International Women's Day

Female-run Floozy Coffee Roasters aims to advance women in coffee industry and beyond

Kristy Mujana (aka Kmac) and Priscilla Fisher (aka Cill) of Floozy Coffee Roasters.

L-R: Kristy Mujana (aka Kmac) and Priscilla Fisher (aka Cill) of Floozy Coffee Roasters.

Two women who run a coffee roasting business are not only changing the face of the coffee industry but also supporting women in need.

Kristy Mujana (aka Kmac) and Priscilla Fisher (aka Cill) run women-led business Floozy Coffee Roasters based in Newcastle, New South Wales.

When the duo met over a cup of coffee in 2016, they got talking about their shared passion and decided to go into business together.

By July 2017, they opened Floozy Coffee Roasters – a cheeky brand with a good heart.

“We are committed to sourcing high-quality, sustainable coffee from small lots. We also keep an interesting rotation of single origin offerings,” Fisher said.

“We’re all about showcasing the talents of the ladies in our industry and training up future generations of badass coffee chicks.”

If you love girl power, then you’ll love Floozy.

The pair are passionate about helping women in need and support The Rough Period, a non-for profit that assists women sleeping rough by providing them with essential sanitary and toiletry items.

Floozy Coffee Roasters donate $1 from every wholesale kilogram and 5% from retail sales to The Rough Period.

“We believe that girls should support other girls,” Fisher said.

“We wanted to support a cause and have a social responsibility aspect to our business, so agreed we would support The Rough Period from the beginning.”

In addition to helping women in the community, Fisher said their goal was to promote and advance women in the coffee industry.

“It’s very noticeably a male-dominated industry. For example, barista leagues are often not won by women, and traditionally a lot of coffee production is male-dominated. Women have often been overlooked at every step in the supply chain when it comes to coffee,” Fisher said.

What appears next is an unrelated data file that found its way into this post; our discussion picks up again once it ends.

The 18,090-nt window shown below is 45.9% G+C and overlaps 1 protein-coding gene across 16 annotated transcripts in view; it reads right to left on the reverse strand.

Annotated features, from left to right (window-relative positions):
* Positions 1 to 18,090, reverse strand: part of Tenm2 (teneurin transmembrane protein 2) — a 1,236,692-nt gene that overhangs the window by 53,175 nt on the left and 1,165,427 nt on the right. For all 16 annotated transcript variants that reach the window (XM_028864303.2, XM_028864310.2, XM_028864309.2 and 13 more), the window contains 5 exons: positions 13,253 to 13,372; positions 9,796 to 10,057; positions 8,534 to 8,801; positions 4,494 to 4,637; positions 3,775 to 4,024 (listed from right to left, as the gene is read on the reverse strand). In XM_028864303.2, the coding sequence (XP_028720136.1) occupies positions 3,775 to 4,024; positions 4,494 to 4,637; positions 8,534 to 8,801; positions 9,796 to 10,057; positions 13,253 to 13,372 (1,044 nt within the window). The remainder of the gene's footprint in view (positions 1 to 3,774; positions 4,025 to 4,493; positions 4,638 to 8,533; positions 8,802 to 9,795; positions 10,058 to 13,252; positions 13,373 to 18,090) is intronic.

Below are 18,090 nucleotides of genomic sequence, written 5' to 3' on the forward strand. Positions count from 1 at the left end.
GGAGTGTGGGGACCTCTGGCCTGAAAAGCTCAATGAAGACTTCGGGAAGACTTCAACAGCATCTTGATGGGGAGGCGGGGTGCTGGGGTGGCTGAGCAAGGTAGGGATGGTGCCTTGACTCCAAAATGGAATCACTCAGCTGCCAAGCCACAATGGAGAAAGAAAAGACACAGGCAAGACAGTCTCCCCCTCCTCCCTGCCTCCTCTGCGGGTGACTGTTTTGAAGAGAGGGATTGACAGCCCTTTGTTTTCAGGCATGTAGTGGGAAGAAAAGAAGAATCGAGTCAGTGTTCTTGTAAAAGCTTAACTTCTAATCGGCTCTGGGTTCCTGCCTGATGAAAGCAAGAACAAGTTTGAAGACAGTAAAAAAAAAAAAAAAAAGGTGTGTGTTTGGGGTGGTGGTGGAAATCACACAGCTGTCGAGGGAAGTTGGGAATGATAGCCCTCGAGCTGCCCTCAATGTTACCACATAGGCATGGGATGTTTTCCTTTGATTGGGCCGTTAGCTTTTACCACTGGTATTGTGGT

“Our experience was that there were very few women in coffee roasting. It was very intentional, from the beginning, that we wanted to be a women-led business.”

Kmac and Cill hard at work roasting coffee.

Kmac and Cill hard at work roasting coffee.

And the response has been well-received.

“At first, we thought only women would get behind the business, but we have found that, overwhelmingly, men have supported us and are keen to support women in the industry,” Fisher said.

Fisher said Floozy Coffee Roasters was simply an example of trying to make the coffee industry more equal.

“As far as where we sit, we don’t discriminate against men. We just happen to be two chicks working together to lift the profile of women in our industry,” she said.

The pair work as a good team, each bringing different skills to the business. Mujana is a hospitality veteran, former cafe owner and all-round coffee whiz, while Fisher has a background in economics and takes care of the financial, marketing and customer service aspects of the business.

The story behind the brand name is a rather eccentric one – the women Googled bad words to describe women, wrote them all out and chose one.

Floozy has now evolved into a fun and playful word for the business, rather than its typically negative connotation, explains Fisher.

“We often have people come up to us and say ‘Hey Floozies!’ and we have a good laugh,” she said.

“We also didn’t want to take ourselves too seriously. We’re just making coffee fun.”

Floozy coffee is available to cafes and restaurants via wholesale and to the public via retail. For further information, visit

Sharon Green, editor

Sharon Green

Sharon Green is the founding editor of SHE DEFINED.

An experienced journalist and editor, Sharon has worked in mainstream media in Australia and the United Kingdom.

Forever in search of a publication that confronted the real issues faced by modern women, Sharon decided to create her own.